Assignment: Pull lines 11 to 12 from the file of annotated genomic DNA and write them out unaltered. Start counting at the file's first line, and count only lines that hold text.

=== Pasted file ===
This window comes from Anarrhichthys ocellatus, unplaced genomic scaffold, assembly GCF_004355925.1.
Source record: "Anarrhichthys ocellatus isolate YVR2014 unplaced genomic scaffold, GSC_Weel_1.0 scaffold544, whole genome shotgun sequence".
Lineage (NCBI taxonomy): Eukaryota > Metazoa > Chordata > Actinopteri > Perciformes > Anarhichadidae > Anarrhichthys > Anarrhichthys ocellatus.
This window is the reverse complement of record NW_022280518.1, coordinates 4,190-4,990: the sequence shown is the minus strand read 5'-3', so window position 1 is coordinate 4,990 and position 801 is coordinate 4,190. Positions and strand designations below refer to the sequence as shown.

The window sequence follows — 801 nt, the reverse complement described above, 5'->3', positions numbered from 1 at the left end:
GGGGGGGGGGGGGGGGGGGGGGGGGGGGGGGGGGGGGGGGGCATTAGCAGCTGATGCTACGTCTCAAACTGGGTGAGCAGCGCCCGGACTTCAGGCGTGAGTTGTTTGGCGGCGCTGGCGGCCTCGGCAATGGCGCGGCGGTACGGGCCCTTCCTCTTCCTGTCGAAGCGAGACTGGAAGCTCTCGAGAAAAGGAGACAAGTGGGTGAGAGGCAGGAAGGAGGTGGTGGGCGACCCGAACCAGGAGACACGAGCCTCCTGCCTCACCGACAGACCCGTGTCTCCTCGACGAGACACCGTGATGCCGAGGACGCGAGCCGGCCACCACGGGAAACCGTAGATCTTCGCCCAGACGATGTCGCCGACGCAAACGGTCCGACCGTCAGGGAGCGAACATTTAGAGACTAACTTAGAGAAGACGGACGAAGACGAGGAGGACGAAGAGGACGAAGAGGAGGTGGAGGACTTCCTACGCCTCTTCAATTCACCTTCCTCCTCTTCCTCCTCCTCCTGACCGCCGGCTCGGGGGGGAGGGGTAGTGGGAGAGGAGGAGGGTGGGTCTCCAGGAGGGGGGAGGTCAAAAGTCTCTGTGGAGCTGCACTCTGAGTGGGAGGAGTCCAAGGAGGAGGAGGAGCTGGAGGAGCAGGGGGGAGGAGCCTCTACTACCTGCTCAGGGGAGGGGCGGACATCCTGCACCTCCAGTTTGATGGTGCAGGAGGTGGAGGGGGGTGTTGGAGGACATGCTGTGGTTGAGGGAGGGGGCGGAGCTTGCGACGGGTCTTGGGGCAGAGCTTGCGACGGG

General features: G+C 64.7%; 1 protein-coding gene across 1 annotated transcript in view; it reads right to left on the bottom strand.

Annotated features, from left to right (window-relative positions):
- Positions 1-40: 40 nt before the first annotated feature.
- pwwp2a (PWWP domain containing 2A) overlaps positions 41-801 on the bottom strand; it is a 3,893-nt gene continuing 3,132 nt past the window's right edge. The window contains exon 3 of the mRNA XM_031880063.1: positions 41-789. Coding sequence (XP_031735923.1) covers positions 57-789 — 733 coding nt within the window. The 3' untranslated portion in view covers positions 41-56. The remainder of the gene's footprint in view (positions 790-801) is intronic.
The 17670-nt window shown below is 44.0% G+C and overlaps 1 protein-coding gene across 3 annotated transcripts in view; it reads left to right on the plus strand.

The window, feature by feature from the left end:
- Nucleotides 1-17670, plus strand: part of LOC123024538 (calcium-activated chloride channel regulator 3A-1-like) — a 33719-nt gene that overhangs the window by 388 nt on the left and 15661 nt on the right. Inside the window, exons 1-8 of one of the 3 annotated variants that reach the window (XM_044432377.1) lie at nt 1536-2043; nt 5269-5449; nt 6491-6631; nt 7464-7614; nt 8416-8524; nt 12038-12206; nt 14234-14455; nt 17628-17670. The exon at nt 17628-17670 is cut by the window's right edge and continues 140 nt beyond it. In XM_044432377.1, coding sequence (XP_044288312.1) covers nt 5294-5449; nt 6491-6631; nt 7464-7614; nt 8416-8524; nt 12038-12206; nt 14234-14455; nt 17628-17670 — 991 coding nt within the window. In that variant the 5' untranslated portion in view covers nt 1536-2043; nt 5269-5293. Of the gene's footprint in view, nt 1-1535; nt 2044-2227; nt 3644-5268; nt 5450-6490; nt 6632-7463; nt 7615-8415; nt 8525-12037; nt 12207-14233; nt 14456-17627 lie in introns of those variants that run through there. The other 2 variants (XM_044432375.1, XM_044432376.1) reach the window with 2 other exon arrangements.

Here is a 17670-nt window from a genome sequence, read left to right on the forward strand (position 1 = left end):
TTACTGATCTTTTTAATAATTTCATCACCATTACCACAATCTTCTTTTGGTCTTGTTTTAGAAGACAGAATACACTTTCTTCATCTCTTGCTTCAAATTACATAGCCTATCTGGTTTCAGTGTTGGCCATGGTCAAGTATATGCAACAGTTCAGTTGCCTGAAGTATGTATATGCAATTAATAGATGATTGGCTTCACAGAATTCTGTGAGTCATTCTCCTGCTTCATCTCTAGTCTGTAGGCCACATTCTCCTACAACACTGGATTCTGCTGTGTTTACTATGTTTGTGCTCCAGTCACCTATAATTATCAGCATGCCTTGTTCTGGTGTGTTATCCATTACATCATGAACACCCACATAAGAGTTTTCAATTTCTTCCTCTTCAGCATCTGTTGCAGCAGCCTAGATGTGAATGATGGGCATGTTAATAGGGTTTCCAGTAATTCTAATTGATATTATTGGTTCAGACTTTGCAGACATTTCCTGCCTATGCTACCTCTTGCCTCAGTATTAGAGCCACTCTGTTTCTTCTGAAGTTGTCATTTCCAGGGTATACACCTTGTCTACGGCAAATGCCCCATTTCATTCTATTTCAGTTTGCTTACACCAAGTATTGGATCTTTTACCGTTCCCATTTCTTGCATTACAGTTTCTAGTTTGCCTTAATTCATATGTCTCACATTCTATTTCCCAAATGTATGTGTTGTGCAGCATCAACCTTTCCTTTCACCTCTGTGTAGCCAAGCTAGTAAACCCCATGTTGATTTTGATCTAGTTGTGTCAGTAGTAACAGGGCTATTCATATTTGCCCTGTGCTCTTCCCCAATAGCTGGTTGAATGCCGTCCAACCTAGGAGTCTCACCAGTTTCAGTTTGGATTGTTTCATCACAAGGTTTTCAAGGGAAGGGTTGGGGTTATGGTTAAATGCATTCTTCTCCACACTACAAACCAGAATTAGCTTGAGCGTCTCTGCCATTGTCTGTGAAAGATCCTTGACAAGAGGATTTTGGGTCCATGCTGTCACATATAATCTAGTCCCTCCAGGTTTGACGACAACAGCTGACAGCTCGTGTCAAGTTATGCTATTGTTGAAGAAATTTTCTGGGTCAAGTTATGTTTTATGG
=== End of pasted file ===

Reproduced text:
The 17670-nt window shown below is 44.0% G+C and overlaps 1 protein-coding gene across 3 annotated transcripts in view; it reads left to right on the plus strand.

The window, feature by feature from the left end: